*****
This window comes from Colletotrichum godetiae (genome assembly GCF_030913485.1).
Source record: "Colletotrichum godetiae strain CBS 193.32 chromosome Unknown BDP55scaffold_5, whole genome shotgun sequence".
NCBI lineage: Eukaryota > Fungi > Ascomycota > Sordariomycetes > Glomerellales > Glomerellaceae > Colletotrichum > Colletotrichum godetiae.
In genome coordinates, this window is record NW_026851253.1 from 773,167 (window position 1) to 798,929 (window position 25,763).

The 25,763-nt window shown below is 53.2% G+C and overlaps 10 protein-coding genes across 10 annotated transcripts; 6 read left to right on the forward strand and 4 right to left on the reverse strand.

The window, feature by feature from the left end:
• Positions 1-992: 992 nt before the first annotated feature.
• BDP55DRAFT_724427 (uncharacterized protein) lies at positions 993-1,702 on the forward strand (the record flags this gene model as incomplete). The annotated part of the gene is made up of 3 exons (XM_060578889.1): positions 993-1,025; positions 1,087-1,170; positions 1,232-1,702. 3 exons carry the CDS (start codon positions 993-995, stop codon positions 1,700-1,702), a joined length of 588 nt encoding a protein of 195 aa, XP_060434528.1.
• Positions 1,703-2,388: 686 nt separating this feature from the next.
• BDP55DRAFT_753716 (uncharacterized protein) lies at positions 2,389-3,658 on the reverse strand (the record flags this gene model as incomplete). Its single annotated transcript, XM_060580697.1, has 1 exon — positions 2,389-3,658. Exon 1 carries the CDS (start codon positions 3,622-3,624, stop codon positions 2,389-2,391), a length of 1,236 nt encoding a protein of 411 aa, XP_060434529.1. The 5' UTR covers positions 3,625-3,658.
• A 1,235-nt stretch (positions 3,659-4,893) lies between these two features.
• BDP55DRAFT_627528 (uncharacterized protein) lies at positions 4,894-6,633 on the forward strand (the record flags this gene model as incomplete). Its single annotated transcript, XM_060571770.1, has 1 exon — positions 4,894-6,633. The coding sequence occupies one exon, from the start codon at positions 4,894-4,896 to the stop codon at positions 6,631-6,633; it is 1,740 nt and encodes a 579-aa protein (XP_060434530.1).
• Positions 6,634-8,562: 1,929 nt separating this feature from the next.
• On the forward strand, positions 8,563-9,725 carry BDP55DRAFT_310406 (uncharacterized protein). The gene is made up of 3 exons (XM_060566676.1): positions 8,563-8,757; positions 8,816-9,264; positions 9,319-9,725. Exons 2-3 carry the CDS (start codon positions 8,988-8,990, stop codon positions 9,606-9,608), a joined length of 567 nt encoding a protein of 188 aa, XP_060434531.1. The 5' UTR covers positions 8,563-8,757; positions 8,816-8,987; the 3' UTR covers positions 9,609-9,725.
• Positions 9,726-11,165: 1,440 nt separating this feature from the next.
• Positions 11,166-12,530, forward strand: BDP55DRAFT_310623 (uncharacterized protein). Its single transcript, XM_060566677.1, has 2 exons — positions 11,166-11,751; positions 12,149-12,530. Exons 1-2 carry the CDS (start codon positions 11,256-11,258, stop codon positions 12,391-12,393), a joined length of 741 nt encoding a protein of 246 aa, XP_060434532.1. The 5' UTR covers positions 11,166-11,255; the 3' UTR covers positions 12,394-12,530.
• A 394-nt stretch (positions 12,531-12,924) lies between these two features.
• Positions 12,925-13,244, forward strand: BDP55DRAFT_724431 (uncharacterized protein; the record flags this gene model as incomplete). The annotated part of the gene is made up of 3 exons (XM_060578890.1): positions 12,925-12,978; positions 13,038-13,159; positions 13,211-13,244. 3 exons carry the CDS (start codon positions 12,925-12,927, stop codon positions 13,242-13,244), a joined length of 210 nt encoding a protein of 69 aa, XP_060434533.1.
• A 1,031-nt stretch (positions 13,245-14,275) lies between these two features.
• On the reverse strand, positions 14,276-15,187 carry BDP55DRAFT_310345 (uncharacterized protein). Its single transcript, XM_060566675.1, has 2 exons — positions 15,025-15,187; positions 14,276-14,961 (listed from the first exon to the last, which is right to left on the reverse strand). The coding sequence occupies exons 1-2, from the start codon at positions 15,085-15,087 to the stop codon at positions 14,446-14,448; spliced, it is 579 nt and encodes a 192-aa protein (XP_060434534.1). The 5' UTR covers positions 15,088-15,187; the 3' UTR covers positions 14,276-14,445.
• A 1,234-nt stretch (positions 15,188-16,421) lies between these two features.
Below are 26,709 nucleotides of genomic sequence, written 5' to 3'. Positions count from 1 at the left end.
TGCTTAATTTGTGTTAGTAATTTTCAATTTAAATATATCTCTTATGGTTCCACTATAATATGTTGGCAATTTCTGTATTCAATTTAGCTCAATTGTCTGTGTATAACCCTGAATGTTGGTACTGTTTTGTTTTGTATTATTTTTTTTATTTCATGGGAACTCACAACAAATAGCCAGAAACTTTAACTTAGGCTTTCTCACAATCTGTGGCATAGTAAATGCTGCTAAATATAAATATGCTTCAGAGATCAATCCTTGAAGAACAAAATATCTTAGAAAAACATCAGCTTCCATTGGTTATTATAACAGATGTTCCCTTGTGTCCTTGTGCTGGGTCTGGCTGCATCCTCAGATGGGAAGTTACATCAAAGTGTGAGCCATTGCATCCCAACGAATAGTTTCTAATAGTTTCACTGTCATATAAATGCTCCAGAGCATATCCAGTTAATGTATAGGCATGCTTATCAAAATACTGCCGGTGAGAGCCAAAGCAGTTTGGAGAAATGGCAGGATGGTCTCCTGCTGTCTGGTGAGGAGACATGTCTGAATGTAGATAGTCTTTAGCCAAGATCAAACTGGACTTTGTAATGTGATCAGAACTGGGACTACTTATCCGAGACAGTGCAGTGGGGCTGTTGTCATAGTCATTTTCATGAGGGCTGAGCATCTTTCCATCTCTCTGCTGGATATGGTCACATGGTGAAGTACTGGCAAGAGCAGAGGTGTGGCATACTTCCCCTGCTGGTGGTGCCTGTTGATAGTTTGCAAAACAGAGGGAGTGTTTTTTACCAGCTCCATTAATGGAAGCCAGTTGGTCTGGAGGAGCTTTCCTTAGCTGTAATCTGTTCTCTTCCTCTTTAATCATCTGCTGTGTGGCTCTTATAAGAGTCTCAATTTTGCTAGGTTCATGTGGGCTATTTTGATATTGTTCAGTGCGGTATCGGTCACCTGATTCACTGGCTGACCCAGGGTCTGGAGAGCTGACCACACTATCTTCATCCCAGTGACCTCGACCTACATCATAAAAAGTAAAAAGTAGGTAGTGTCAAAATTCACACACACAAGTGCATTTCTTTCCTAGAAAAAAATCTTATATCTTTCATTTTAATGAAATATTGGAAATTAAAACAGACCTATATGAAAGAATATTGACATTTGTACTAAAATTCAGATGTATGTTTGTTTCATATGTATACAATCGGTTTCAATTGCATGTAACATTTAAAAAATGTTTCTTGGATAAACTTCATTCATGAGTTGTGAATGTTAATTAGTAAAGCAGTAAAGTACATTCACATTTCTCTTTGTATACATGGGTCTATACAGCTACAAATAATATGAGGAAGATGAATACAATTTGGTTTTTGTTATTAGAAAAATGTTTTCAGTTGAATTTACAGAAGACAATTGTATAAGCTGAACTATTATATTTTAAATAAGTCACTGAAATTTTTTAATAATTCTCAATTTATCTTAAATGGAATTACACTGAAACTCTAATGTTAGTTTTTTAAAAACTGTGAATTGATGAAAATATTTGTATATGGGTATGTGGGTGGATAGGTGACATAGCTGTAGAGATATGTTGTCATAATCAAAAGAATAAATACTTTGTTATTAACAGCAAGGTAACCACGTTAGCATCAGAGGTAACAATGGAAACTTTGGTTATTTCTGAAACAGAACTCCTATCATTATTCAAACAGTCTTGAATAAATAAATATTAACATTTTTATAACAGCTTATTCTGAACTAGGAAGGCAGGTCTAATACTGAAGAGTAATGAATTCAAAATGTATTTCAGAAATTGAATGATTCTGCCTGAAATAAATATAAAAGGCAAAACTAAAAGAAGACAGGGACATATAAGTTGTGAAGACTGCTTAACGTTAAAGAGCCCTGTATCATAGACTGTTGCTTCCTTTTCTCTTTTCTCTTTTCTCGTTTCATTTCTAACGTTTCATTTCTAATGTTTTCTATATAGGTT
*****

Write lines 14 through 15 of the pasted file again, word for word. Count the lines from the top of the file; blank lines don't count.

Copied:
• On the forward strand, positions 8,563-9,725 carry BDP55DRAFT_310406 (uncharacterized protein). The gene is made up of 3 exons (XM_060566676.1): positions 8,563-8,757; positions 8,816-9,264; positions 9,319-9,725. Exons 2-3 carry the CDS (start codon positions 8,988-8,990, stop codon positions 9,606-9,608), a joined length of 567 nt encoding a protein of 188 aa, XP_060434531.1. The 5' UTR covers positions 8,563-8,757; positions 8,816-8,987; the 3' UTR covers positions 9,609-9,725.
• Positions 9,726-11,165: 1,440 nt separating this feature from the next.